Despite the passing of nearly 25 years, the disappearance of Bonneville Power Administration employee Julie Weflen has apparently never been far from people’s minds.
The Spokane County Sheriff’s Office still fields one or two tips per year. “They are followed up on, and they lead nowhere,” said Sgt. Bill Beeman.
But sheriff’s detectives have higher hopes for the most recent tip, from a group of Weflen’s co-workers.
On Tuesday, detectives retrieved items found in a padlocked locker Weflen kept at BPA’s G.H. Bell Substation and Maintenance Complex in Mead. Former co-workers think the locker has been left untouched since her disappearance in 1987, until a recent remodel when the padlock was cut off.
Authorities won’t say what they found in the dark-colored storage bin Tuesday; the items were photographed and taken into evidence.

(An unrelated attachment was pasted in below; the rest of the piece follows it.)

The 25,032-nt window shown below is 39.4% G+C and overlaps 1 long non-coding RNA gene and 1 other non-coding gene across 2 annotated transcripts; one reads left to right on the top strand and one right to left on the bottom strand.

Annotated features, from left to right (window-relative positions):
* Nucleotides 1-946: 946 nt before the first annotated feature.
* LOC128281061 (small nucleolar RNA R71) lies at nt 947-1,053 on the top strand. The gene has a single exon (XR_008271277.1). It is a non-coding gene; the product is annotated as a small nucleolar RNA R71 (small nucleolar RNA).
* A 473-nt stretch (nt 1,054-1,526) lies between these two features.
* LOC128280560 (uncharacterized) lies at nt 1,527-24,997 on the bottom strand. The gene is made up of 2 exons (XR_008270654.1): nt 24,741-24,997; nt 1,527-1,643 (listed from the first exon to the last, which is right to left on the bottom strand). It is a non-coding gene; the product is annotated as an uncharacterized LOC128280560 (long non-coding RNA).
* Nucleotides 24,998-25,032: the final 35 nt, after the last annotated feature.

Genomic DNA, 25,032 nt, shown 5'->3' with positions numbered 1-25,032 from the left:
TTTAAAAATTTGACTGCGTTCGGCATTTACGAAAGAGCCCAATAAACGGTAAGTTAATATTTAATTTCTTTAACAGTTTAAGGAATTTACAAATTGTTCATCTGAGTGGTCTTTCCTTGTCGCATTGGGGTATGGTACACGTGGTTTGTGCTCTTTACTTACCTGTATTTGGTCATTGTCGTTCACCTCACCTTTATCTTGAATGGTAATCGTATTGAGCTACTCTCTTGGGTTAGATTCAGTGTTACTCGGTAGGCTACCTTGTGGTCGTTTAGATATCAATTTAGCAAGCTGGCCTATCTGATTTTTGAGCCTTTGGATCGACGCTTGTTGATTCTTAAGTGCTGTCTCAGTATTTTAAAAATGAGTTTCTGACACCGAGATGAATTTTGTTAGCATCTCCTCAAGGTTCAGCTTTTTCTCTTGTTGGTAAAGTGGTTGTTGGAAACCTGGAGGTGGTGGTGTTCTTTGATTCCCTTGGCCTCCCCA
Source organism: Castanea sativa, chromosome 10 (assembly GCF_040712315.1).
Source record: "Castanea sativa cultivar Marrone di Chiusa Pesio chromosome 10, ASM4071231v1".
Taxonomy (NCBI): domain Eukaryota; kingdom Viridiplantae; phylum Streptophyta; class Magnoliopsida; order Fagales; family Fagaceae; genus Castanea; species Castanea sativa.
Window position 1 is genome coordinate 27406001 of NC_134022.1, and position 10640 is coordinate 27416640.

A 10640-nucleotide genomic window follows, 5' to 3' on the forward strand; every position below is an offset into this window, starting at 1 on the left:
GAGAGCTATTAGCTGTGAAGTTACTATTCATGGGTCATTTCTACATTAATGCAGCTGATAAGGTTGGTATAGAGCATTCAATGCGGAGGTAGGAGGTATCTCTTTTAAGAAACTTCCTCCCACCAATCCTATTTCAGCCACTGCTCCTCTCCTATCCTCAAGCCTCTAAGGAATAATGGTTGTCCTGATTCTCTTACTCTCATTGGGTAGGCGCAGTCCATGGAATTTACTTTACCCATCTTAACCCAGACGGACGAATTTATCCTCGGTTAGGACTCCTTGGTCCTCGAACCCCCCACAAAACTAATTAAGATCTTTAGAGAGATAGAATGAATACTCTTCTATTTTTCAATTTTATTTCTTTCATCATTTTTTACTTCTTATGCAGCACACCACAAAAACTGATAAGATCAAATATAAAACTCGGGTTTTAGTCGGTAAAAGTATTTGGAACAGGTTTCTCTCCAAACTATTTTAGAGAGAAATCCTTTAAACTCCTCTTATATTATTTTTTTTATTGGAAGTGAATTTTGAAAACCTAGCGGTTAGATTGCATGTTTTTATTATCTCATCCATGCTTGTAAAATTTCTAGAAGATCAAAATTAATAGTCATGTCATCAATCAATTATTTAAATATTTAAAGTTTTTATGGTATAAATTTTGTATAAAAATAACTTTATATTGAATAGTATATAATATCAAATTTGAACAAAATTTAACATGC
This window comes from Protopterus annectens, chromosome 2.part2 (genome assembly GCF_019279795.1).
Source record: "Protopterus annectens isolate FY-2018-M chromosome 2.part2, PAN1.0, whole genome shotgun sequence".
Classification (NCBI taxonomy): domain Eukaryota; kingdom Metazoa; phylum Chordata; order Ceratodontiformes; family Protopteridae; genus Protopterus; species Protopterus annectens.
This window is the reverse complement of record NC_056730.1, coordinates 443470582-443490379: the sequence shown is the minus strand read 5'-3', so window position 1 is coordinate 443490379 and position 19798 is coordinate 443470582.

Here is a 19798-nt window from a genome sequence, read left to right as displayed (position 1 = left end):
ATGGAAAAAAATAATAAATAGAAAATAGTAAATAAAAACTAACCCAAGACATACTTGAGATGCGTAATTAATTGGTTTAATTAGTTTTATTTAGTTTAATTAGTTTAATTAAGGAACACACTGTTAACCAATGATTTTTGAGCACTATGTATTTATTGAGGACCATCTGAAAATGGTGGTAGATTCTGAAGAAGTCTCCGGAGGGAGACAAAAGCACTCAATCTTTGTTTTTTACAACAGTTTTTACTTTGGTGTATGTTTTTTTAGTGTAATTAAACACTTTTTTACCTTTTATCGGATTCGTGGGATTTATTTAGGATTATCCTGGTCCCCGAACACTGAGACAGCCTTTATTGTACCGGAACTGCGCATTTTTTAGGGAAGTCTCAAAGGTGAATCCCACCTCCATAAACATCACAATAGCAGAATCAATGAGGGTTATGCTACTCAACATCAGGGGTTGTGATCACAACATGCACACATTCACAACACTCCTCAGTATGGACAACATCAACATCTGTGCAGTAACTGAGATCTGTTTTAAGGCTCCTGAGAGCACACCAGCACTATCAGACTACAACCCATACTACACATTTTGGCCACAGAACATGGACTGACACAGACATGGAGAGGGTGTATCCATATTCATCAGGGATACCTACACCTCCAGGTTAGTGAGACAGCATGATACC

“We may find something in there that will lead us to a person to talk to,” Beeman said. “It could lead to more witnesses.”
Weflen went missing about 3:30 p.m. on Sept. 16, 1987. She was one of three women who disappeared during an 18-month period in the mid-1980s and whose disappearances are unsolved.
Weflen’s case received national attention, including a chapter in Ann Rule’s 2004 book, “Kiss Me, Kill Me.”
“She was just gone and we’ve been looking for her ever since,” Beeman said.
Beeman was not sure if previous investigators had checked the locker at the substation. He said a call to past detectives may be in order.
Det. Mike Ricketts is the fourth detective to take the lead as investigator.
Beeman said information on the locker’s contents likely won’t be released for a week or two.
sponsored Jargon is confusing, by definition. And the financial world has its own set of cryptic words.